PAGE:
With a huge focus on using technology to spark change, “the 2020 Nonprofit Technology Conference is designed to help you reinvigorate your work and bring that renewed passion back to your community.” The keynote speaker is Erricka Bridgeford Director of Training, Community Mediation Maryland Co-Founder, Baltimore Ceasefire 365 who has some insights you won’t want to miss. Hosted by NTEN, some topics covered are technology management, operations, and digital communications and marketing.

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With end-of-year planning in full swing, don’t forget to add data cleaning to your checklist.

You want your technology systems to be in their best shape before your “busy” season begins, so making sure you start putting some processes into play now by practicing good data hygiene so you can guarantee your campaign will run as smoothly as possible.

Jeff Miller, our in-house data management guru, gives three recommendations for maintaining good data hygiene that you can start doing today.

1) Keep addresses up-to-date and in a consistent format.

Make use of address standardization and validation services offered as part of your CRM or online fundraising system, including CASS certification and NCOA address updates.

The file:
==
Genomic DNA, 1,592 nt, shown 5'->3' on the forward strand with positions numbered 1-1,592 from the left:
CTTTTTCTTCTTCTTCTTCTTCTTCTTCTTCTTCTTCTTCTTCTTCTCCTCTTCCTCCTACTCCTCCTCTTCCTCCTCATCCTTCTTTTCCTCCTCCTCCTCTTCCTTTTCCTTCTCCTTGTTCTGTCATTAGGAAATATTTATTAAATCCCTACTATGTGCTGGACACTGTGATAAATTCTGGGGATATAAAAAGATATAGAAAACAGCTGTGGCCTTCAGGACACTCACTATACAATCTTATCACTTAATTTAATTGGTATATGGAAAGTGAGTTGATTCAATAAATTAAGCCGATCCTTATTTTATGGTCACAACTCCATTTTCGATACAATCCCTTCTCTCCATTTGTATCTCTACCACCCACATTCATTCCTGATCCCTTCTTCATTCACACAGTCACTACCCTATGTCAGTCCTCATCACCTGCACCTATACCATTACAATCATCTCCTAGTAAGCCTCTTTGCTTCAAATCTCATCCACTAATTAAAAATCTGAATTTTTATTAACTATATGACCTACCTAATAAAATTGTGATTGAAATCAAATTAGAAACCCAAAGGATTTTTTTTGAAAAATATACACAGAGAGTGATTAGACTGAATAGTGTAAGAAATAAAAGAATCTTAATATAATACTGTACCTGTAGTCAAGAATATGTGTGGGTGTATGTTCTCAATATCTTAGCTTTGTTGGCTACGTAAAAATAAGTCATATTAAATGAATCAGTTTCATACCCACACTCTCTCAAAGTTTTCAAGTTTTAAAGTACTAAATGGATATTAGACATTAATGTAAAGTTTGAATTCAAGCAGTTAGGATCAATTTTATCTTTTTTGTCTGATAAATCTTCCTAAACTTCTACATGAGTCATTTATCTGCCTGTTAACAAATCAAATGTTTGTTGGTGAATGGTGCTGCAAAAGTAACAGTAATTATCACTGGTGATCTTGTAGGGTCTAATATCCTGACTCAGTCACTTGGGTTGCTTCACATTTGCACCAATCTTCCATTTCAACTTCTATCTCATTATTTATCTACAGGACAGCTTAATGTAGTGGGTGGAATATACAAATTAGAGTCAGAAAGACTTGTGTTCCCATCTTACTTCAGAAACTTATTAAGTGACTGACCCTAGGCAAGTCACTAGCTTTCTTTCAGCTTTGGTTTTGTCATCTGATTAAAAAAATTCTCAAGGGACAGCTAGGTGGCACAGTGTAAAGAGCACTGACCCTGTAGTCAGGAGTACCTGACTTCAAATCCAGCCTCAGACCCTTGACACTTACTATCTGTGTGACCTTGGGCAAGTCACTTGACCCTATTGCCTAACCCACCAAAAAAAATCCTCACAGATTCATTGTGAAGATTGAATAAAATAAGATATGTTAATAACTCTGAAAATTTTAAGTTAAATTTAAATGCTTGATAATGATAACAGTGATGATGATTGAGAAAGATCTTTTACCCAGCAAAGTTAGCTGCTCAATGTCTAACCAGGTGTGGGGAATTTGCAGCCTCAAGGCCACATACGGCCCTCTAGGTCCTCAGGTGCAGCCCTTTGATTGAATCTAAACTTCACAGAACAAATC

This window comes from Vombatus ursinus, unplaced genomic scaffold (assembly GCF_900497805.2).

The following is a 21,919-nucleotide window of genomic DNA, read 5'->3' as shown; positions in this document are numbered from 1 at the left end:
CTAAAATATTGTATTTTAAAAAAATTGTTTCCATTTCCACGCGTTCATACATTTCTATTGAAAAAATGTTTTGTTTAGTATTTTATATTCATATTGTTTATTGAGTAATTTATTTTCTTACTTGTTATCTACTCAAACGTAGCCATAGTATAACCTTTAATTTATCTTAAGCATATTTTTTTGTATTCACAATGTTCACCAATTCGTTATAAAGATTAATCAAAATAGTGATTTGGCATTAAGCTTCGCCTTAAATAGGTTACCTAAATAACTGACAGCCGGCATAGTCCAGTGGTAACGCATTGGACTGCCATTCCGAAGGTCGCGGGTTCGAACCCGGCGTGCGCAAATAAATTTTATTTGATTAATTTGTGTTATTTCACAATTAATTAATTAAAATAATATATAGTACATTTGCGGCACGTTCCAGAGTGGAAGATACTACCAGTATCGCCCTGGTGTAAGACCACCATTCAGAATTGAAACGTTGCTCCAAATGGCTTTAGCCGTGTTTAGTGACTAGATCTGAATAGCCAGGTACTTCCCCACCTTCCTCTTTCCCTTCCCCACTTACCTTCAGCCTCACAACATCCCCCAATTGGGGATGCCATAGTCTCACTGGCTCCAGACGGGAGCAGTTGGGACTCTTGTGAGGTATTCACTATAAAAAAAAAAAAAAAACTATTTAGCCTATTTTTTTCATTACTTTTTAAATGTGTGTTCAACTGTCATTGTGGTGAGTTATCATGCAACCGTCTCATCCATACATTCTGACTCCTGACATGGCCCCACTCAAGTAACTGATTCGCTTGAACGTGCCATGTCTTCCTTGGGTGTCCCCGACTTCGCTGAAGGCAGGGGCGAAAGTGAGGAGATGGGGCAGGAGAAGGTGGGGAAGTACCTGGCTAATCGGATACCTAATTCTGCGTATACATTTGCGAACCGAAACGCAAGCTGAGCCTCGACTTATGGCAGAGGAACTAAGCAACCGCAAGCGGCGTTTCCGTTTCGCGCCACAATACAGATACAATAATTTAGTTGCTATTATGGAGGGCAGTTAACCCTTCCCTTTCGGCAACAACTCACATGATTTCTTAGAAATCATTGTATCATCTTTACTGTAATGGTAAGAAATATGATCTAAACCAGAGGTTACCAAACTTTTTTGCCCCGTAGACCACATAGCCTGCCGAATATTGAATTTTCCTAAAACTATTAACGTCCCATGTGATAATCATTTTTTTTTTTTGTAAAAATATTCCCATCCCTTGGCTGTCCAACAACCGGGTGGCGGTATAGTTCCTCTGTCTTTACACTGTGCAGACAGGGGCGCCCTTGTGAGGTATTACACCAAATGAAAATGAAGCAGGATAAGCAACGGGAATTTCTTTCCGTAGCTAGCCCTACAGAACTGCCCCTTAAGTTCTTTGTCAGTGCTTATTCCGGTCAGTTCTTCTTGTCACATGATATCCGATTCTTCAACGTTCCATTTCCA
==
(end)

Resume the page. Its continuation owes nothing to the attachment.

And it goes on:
Consider adding a front-end address validator, like SmartyStreets, to donation forms and other web forms where addresses are collected.

2) Stop ALL bad data at the source.

It’s not just bad/incomplete addresses that can be stopped at the source. Consider all the sources of incoming data—web forms, data entry forms, system integrations, import/exports—and make sure that they’re consistent with each other and capturing the information that’s really needed.

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As someone working in a technical role at your organization, it can sometimes feel like you are a foreigner in your own country. With all the different languages, processes, and acronyms, it can quickly get confusing to someone not familiar with your world.

At Tackle, we get it. We speak “tech” every day to people who don’t live and breathe this stuff like we do. In fact, many times organizations hire us to help with this specific issue and to help bridge the gap between the tech staff and the non-tech staff.

So we put together a few tips we’ve learned along the way that we hope you find useful when navigating how to better work with non-tech staff and make it a pleasant experience for everyone.

Tip #1

Avoid the trap of assuming that everyone has a base-level understanding of what you’re talking about. It pays to set the stage, even adding an extra few words of explanation. Also, giving room for people to ask questions, by slowing down and pausing or just asking for confirmation that people are following.